I captured this photograph of a Fork Tailed Bush Katydid (Scudderia furcate) sitting on a Blackfoot Daisy yesterday morning in my front yard. I noticed that some flowers were blooming in the undeveloped area and I walked over to see what they were. To my surprise I spotted this very colorful nymph sitting on the flower so I ran in and got my macro gear so I could photograph it. I used the manual focus stack technique that I used to capture the spider on the Buffalo Bur that I wrote about yesterday. There was a breeze which made it difficult to create a perfect stack.
Katydids get their name from the sound of the chirps they make. It is akin to someone calling “Katy-did, Katy-didn’t” and that became how thy were recognized. The Fork Tailed Bush Katydid male as a split “tail” at the end of its abdomen. This physical feature became part of its name. Katydids are very small insects. As a point of reference, this Blackfoot Daisy measured about 5/8″ in diameter. Katydids have excellent eyesight and when startled can hide behind leaves quickly. This was evident when I went back to measure the plant. It ran and hid behind the flower as I got near the flower with the ruler. This particular species is a pest on citrus groves. They nibble on the rind, which ruins the fruit.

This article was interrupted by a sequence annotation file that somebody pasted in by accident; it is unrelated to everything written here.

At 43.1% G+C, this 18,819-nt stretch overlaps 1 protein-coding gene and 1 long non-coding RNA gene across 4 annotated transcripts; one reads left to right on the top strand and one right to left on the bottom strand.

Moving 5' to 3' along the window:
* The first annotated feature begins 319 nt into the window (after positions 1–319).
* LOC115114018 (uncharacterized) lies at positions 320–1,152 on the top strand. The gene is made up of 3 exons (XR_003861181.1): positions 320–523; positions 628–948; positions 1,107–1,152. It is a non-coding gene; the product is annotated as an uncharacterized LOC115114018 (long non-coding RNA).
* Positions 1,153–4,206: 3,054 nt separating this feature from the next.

This image was taken with my Canon EOS 5DS using my Canon EF 180mm f/3.5 Macro Lens. The camera was set on Aperture Priority mode with the aperture set at f/8, shutter speed at 1/100th of a second and the ISO set at 400. I did not use a flash to light the subject. I captured three images using manual focus stacking (manually adjusting the focus). I brought the images into a single image using Photoshop. I then used Lightroom and Nik Color Efex Pro to finalize the image.
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